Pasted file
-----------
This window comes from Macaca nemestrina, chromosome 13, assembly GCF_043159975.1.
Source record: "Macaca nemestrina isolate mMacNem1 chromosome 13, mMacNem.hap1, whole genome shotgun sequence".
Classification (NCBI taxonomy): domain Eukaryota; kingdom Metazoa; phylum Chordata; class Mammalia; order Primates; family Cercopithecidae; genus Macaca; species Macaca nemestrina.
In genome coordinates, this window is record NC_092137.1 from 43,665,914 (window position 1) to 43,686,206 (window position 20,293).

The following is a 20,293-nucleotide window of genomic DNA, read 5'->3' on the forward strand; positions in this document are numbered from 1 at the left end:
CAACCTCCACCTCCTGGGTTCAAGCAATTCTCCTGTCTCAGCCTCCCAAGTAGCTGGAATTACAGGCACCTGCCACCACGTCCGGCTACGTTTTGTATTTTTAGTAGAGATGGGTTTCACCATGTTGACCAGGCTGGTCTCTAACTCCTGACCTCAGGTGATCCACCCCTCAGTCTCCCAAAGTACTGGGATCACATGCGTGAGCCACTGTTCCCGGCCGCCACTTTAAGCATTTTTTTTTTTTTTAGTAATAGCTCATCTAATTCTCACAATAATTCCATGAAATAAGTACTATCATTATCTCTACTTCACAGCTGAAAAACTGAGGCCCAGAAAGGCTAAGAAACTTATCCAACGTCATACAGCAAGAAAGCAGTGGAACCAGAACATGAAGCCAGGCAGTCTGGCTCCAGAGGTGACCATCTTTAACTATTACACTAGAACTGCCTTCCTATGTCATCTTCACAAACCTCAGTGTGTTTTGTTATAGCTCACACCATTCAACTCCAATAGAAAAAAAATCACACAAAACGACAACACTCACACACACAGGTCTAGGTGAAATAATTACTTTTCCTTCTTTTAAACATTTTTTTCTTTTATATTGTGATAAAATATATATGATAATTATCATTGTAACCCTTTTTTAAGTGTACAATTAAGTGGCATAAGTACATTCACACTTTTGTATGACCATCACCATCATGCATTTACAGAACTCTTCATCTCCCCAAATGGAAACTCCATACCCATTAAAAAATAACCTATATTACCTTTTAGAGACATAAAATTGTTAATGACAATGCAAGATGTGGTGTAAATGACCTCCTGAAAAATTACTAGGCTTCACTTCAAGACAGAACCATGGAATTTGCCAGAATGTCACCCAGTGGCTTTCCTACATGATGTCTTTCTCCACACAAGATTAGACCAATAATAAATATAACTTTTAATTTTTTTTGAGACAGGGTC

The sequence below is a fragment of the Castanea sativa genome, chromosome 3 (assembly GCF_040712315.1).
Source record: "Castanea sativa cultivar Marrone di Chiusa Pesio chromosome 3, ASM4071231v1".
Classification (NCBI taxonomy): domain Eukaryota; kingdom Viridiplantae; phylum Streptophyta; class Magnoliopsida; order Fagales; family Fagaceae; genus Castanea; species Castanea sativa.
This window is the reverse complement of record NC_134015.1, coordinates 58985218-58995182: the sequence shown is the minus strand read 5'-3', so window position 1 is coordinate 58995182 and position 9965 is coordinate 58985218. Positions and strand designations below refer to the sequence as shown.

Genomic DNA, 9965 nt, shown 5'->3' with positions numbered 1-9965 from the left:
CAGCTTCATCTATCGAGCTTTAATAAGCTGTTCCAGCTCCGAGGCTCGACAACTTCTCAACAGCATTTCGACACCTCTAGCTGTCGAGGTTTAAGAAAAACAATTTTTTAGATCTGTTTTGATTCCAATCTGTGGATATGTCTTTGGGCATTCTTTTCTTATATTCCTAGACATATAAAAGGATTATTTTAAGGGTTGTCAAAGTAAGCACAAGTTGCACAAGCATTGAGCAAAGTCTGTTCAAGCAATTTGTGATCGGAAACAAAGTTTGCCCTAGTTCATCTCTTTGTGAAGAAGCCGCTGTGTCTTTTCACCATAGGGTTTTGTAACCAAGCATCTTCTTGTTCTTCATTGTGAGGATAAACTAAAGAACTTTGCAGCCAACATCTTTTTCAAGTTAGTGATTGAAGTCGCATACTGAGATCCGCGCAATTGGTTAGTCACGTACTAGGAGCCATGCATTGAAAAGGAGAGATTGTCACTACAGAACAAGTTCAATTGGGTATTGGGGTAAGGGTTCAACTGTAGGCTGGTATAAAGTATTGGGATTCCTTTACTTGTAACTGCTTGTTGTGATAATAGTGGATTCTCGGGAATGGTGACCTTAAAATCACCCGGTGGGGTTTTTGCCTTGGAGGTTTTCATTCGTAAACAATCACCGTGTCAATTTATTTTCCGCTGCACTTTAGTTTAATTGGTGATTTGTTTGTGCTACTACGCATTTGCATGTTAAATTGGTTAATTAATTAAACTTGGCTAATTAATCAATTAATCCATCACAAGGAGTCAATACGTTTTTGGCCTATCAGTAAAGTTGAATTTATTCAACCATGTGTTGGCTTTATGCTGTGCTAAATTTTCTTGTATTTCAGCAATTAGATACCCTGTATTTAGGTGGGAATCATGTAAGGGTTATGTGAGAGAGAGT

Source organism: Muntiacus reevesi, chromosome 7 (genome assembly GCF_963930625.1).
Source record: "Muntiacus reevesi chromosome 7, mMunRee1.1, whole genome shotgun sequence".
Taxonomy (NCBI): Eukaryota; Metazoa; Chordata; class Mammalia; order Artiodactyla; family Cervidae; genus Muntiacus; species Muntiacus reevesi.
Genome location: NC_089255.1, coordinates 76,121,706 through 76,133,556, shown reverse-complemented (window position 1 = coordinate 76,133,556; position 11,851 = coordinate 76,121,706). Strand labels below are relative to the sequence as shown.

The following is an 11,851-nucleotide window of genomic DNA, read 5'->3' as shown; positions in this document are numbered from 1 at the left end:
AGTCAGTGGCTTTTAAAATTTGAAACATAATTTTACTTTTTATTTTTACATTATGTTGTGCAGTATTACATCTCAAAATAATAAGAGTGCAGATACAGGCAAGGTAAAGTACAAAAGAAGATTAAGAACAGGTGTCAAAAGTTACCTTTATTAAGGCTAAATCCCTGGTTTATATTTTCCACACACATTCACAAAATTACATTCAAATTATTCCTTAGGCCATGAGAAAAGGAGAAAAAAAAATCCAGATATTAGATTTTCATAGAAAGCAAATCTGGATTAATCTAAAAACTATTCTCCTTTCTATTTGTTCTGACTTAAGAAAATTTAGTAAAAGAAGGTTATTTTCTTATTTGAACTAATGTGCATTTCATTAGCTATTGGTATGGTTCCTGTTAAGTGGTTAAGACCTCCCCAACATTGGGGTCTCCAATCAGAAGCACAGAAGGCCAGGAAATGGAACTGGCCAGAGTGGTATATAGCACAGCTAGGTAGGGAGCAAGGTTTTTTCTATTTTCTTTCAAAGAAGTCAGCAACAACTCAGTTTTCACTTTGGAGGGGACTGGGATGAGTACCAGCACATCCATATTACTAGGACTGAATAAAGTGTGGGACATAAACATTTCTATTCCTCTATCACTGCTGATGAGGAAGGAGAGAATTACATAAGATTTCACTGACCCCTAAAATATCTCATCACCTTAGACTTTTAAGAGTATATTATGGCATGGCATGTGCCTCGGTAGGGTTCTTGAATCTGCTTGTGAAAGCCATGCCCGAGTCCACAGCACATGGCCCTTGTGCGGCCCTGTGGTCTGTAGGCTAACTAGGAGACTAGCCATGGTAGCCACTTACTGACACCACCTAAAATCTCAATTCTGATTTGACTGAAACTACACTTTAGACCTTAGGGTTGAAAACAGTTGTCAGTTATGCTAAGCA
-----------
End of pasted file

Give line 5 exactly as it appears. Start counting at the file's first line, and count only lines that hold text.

The following is a 20,293-nucleotide window of genomic DNA, read 5'->3' on the forward strand; positions in this document are numbered from 1 at the left end: